Alternatively, you may be surrounded by endlessly churning energy: tempers flaring, fingers pointed, disagreement at every turn. You may be stuck in a dynamic equilibrium, where two or more similarly-empowered processes exert opposing pressure, causing a stalemate. In these cases, understand the forces involved (consider applying the tools for having Crucial Conversations). See what constraints, data, and assumptions people (including you!) have brought to the situation and look for leverage points to shift the conversation. You may have to consider what sort of energy it will take to get over the hump blocking change.
Whether static or dynamic, stuckness is not easy to escape from. Recognizing which type of equilibrium you are stuck in can help you understand what types of approaches are more likely to be valuable. However, that’s only the start to the hard work of actually getting unstuck. Good luck!
🔮📬 Postcard from the future
A short ‘what if’ piece of speculative fiction about a hypothetical future that could result from the forces changing our world.
// A postcard from a very theoretical future.
// 2026 — A plain office building in the suburbs of Washington, D.C.
<A cough and the shuffling of papers. A man in a suit begins to speak.>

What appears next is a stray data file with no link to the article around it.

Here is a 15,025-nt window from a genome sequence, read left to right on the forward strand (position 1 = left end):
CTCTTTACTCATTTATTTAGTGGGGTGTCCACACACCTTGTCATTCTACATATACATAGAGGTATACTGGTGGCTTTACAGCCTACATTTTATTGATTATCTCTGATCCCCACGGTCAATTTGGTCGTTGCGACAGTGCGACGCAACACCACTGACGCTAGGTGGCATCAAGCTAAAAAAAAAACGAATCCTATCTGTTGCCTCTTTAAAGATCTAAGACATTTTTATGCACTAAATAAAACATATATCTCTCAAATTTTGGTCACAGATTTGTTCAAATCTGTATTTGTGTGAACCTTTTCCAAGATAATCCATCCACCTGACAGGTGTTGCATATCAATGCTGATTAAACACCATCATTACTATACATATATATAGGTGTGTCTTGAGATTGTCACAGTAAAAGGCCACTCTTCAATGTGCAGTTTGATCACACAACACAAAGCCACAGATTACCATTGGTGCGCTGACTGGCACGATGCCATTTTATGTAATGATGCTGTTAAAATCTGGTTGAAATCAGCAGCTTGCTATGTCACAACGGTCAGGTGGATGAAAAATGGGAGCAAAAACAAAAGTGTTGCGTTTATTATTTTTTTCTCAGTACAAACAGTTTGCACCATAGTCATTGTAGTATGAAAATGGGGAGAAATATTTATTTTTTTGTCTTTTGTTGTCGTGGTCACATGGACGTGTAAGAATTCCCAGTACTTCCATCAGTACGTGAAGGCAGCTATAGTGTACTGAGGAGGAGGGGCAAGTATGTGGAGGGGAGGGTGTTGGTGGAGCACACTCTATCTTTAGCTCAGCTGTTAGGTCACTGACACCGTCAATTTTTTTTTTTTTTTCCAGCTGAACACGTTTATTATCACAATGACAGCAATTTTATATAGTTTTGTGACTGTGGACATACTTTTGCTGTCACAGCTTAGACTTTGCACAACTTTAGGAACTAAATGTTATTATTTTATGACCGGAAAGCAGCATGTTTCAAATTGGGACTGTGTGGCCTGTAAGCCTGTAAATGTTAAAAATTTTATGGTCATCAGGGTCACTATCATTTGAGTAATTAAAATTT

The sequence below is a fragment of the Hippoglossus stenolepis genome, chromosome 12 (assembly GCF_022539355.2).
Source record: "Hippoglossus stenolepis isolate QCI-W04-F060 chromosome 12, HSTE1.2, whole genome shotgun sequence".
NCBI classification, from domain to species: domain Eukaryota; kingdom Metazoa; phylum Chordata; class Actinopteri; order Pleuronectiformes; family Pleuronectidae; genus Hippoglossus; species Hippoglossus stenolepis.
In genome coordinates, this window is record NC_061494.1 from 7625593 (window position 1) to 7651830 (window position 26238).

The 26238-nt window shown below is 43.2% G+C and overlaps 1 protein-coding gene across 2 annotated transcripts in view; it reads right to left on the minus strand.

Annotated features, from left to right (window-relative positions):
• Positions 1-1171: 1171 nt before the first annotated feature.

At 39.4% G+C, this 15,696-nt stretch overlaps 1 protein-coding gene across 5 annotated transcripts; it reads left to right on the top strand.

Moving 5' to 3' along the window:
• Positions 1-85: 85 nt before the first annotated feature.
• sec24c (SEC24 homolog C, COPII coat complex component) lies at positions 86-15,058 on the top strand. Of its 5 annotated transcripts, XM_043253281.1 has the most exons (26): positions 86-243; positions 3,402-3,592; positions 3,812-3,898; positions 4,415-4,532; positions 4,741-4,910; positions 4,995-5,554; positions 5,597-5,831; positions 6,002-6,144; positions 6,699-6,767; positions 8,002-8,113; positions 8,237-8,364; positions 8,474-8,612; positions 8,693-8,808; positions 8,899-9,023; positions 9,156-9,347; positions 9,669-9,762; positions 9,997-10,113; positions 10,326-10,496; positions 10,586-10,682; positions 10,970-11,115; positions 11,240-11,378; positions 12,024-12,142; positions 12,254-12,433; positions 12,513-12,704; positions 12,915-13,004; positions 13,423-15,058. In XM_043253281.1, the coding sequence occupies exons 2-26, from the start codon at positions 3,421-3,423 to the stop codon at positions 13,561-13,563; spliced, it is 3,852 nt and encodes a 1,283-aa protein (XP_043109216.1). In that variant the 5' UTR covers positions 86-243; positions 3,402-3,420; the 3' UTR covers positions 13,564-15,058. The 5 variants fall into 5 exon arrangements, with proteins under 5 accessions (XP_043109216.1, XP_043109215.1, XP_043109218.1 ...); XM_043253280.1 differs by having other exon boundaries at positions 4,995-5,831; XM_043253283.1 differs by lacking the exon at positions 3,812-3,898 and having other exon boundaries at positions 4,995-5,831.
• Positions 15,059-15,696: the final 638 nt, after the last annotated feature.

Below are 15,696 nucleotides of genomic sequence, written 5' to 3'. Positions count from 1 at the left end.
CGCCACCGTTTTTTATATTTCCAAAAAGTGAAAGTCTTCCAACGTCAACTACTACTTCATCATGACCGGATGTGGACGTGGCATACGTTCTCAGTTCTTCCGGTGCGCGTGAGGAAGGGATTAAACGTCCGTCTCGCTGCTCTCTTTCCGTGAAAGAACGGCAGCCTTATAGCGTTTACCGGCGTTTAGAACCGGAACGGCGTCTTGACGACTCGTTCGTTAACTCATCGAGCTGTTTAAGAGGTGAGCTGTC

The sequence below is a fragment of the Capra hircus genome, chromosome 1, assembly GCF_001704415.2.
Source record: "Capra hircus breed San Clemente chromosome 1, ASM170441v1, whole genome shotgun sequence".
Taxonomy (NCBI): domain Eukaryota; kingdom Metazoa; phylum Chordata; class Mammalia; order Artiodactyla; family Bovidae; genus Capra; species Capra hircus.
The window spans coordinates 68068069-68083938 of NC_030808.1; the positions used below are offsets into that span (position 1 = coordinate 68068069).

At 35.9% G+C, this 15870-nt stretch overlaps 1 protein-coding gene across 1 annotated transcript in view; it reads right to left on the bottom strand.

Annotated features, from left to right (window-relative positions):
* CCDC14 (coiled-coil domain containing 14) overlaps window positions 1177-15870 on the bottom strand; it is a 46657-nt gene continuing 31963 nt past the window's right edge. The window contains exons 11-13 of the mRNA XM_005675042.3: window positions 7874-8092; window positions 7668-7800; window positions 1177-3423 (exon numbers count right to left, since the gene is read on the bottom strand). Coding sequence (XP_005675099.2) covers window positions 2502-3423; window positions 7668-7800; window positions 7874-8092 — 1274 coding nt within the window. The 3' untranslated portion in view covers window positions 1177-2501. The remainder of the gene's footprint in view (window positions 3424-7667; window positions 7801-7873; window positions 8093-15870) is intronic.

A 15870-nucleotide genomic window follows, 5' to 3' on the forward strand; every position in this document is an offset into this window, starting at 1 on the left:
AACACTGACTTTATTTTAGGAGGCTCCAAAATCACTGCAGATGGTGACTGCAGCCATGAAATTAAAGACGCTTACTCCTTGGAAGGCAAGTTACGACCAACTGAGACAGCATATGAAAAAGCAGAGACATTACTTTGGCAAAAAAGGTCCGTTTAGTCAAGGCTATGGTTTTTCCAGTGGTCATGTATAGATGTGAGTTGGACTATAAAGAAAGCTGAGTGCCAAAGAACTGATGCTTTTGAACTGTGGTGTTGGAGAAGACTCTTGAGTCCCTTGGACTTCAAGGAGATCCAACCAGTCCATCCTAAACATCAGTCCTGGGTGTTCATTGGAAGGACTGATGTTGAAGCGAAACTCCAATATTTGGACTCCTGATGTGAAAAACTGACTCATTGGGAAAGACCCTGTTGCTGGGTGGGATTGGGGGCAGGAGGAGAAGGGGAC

As I’m sure you are aware, Mr. Anderson, your account was flagged by our automated systems, which then escalated to our agents. Their investigation turned up a number of irregularities, which is why you are here today.
After the banning of stablecoins in 2023 for class-action securities fraud (stablecoins being cryptocurrencies that peg their value to a fiat currency, such as the dollar or euro), only the US’s TreasuryCoin is allowed to act as an anchor for cryptocurrencies. The US Treasury and IRS require cryptocurrency and NFTs to be registered as assets for US tax purposes.
Sir, your taxes have not included any NFTs for the past three years. However, thanks to the fact that the blockchain does not forget, we know that is not the full truth. So let’s talk about your actual digital assets.
Most of the early NFTs turned out to be junk investments (remember the rock?) So while we know you have 5 Top Shot cards, 1 Twerking Pepe, 1 Pringles CryptoCrisp, 2,308 FoamTokens, as well as 2 Beeple pieces, that’s not why we are here. The reason we are here is that, despite your crypto washing attempts, the IRS knows you own 75% of all the NFTs issued by the band <redacted>.
Thanks to a bug in the smart contract for those digital tokens, the NFTs get almost 100% of the band’s licensing revenue. And a lawsuit that concluded last year means that the last 12 Avengers movies are in violation of the band’s copyright. You, Mr. Anderson, are due quite the check from Mickey Mouse. That is money taxes are paid on. Taxes that pay for roads and public schools. You do like functioning public infrastructure, don’t you? How would you like to proceed?